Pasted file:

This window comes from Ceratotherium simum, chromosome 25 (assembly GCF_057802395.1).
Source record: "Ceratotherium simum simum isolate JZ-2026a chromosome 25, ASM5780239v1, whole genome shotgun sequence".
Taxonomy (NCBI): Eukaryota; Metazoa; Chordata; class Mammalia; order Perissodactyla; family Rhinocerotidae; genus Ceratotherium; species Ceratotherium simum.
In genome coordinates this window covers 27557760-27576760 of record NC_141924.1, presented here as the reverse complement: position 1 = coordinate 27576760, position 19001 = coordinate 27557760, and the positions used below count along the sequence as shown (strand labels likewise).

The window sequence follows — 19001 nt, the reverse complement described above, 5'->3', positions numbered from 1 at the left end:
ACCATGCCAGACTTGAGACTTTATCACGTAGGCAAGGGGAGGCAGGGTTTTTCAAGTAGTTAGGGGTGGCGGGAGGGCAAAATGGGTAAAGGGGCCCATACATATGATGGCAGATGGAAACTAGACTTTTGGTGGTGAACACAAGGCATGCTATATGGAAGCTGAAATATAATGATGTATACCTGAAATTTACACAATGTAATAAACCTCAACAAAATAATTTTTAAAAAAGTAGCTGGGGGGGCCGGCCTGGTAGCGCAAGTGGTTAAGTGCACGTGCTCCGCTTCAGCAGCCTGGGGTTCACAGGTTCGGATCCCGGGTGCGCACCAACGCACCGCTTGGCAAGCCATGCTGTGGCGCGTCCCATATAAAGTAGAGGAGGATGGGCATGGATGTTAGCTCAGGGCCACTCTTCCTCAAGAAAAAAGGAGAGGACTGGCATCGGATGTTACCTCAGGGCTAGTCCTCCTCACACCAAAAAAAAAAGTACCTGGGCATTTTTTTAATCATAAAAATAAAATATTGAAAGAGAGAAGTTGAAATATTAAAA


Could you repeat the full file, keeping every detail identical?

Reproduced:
This window comes from Ceratotherium simum, chromosome 25 (assembly GCF_057802395.1).
Source record: "Ceratotherium simum simum isolate JZ-2026a chromosome 25, ASM5780239v1, whole genome shotgun sequence".
Taxonomy (NCBI): Eukaryota; Metazoa; Chordata; class Mammalia; order Perissodactyla; family Rhinocerotidae; genus Ceratotherium; species Ceratotherium simum.
In genome coordinates this window covers 27557760-27576760 of record NC_141924.1, presented here as the reverse complement: position 1 = coordinate 27576760, position 19001 = coordinate 27557760, and the positions used below count along the sequence as shown (strand labels likewise).

The window sequence follows — 19001 nt, the reverse complement described above, 5'->3', positions numbered from 1 at the left end:
ACCATGCCAGACTTGAGACTTTATCACGTAGGCAAGGGGAGGCAGGGTTTTTCAAGTAGTTAGGGGTGGCGGGAGGGCAAAATGGGTAAAGGGGCCCATACATATGATGGCAGATGGAAACTAGACTTTTGGTGGTGAACACAAGGCATGCTATATGGAAGCTGAAATATAATGATGTATACCTGAAATTTACACAATGTAATAAACCTCAACAAAATAATTTTTAAAAAAGTAGCTGGGGGGGCCGGCCTGGTAGCGCAAGTGGTTAAGTGCACGTGCTCCGCTTCAGCAGCCTGGGGTTCACAGGTTCGGATCCCGGGTGCGCACCAACGCACCGCTTGGCAAGCCATGCTGTGGCGCGTCCCATATAAAGTAGAGGAGGATGGGCATGGATGTTAGCTCAGGGCCACTCTTCCTCAAGAAAAAAGGAGAGGACTGGCATCGGATGTTACCTCAGGGCTAGTCCTCCTCACACCAAAAAAAAAAGTACCTGGGCATTTTTTTAATCATAAAAATAAAATATTGAAAGAGAGAAGTTGAAATATTAAAA